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Anonymity is a big deal in dance music: sometimes artists don’t want to deal with expectations, preconceived notions, or simply would rather keep their personal lives separate from their musical lives.

But a group like Downliners Sekt seem to thrive on it: consisting of unknown and inconsistent numbers, refusing to disclose geographical info, their names, or much of anything at all, they carry with them a certain cultish diffidence evoked by their very chosen name, germanic ally-stylized spelling and all. The group make appropriately dark and sometimes claustrophobic music, a mercurial history traceable through their releases: the abrasive broken beats of debut album Statement of Purpose sprouted serrated fuzz for the post-rock influenced Saltire Wave, both albums full of sometimes unfriendly – and always distorted – beats and grooves. But when the group shed its excess and stripped itself down to a duo, so the guitars melted away and their energy channeled into slamming hunks of twisted metal that don’t so much hint at industrial music as melt down and remould it to fit a slightly dubstep-informed template.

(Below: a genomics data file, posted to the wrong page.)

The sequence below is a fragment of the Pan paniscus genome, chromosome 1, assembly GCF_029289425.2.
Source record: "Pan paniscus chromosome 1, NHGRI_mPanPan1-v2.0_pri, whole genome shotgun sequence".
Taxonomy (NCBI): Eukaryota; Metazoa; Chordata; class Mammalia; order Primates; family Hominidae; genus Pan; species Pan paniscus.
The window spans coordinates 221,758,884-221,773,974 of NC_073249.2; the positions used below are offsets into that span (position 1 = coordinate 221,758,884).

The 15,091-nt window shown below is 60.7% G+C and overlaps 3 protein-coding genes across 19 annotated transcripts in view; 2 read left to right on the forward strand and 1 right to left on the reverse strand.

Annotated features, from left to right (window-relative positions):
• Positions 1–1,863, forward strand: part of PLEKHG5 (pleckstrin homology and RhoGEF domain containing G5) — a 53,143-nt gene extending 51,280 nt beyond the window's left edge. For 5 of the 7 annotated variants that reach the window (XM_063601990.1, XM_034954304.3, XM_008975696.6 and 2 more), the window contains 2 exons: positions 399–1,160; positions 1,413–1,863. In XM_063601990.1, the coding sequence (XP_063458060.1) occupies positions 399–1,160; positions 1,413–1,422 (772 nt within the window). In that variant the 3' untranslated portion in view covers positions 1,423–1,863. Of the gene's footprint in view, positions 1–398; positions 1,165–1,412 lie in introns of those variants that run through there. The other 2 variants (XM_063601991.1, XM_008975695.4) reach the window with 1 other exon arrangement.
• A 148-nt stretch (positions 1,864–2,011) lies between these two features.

That being said, Downliners Sekt don’t make dubstep: their music just shares the same lurching, bass-heavy approach. Evidently not too concerned with functionality, their tracks occupy strange and unexpected tempos from anywhere between 120-160 beats per minute: while they can certainly pair with like-minded music (particularly, yes, dubstep), they’ll make you work hard to make it fit. Bubbling with post-apocalyptic tension and a type of theatrical, all-encompassing dread that borders on the grandiose and cinematic, the music on the EPs comprising their current thematic trilogy seems to create its own self-reflexive world of obscure film references and occult flirtation. Where a group like Demdike Stare self-mythologizes around antiquated legends and tales, Downliners Sekt is intent on exploring the seedy underbelly of the industrial age, the pockets of black arts that emerge in an society with no place for them anymore. These remnants of the supernatural manifest in the mutant mechanics of tracks like ‘White Dawn’ or ‘U Gumbu’, where the malfunctioning machines sometimes harbour a menacing derision, an antipathy towards humanity.